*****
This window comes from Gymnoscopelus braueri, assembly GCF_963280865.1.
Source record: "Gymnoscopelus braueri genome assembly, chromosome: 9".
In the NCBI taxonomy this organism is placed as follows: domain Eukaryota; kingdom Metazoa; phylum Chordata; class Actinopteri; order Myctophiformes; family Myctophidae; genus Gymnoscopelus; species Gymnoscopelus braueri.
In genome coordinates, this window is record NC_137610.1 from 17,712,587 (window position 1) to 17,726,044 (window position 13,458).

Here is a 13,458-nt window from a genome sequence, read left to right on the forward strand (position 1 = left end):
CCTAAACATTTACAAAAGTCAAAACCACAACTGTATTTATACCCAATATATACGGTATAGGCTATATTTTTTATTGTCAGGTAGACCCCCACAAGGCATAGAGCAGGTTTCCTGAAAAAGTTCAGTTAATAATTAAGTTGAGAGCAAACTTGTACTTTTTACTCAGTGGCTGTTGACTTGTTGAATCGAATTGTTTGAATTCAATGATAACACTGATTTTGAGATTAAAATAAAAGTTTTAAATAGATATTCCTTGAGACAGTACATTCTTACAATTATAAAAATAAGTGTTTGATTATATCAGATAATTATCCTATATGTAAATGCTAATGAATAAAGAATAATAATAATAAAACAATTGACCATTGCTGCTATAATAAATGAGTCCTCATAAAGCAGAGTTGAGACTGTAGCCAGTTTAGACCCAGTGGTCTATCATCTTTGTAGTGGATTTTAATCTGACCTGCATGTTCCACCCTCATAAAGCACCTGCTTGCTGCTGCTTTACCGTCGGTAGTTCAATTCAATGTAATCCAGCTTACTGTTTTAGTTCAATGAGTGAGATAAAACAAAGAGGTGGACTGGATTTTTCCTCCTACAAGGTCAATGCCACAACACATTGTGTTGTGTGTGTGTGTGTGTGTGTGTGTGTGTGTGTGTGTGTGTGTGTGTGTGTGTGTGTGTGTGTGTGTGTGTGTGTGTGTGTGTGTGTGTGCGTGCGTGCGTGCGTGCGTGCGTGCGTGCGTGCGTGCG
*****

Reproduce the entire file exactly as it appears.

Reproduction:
This window comes from Gymnoscopelus braueri, assembly GCF_963280865.1.
Source record: "Gymnoscopelus braueri genome assembly, chromosome: 9".
In the NCBI taxonomy this organism is placed as follows: domain Eukaryota; kingdom Metazoa; phylum Chordata; class Actinopteri; order Myctophiformes; family Myctophidae; genus Gymnoscopelus; species Gymnoscopelus braueri.
In genome coordinates, this window is record NC_137610.1 from 17,712,587 (window position 1) to 17,726,044 (window position 13,458).

Here is a 13,458-nt window from a genome sequence, read left to right on the forward strand (position 1 = left end):
CCTAAACATTTACAAAAGTCAAAACCACAACTGTATTTATACCCAATATATACGGTATAGGCTATATTTTTTATTGTCAGGTAGACCCCCACAAGGCATAGAGCAGGTTTCCTGAAAAAGTTCAGTTAATAATTAAGTTGAGAGCAAACTTGTACTTTTTACTCAGTGGCTGTTGACTTGTTGAATCGAATTGTTTGAATTCAATGATAACACTGATTTTGAGATTAAAATAAAAGTTTTAAATAGATATTCCTTGAGACAGTACATTCTTACAATTATAAAAATAAGTGTTTGATTATATCAGATAATTATCCTATATGTAAATGCTAATGAATAAAGAATAATAATAATAAAACAATTGACCATTGCTGCTATAATAAATGAGTCCTCATAAAGCAGAGTTGAGACTGTAGCCAGTTTAGACCCAGTGGTCTATCATCTTTGTAGTGGATTTTAATCTGACCTGCATGTTCCACCCTCATAAAGCACCTGCTTGCTGCTGCTTTACCGTCGGTAGTTCAATTCAATGTAATCCAGCTTACTGTTTTAGTTCAATGAGTGAGATAAAACAAAGAGGTGGACTGGATTTTTCCTCCTACAAGGTCAATGCCACAACACATTGTGTTGTGTGTGTGTGTGTGTGTGTGTGTGTGTGTGTGTGTGTGTGTGTGTGTGTGTGTGTGTGTGTGTGTGTGTGTGTGTGTGTGTGTGTGTGCGTGCGTGCGTGCGTGCGTGCGTGCGTGCGTGCGTGCG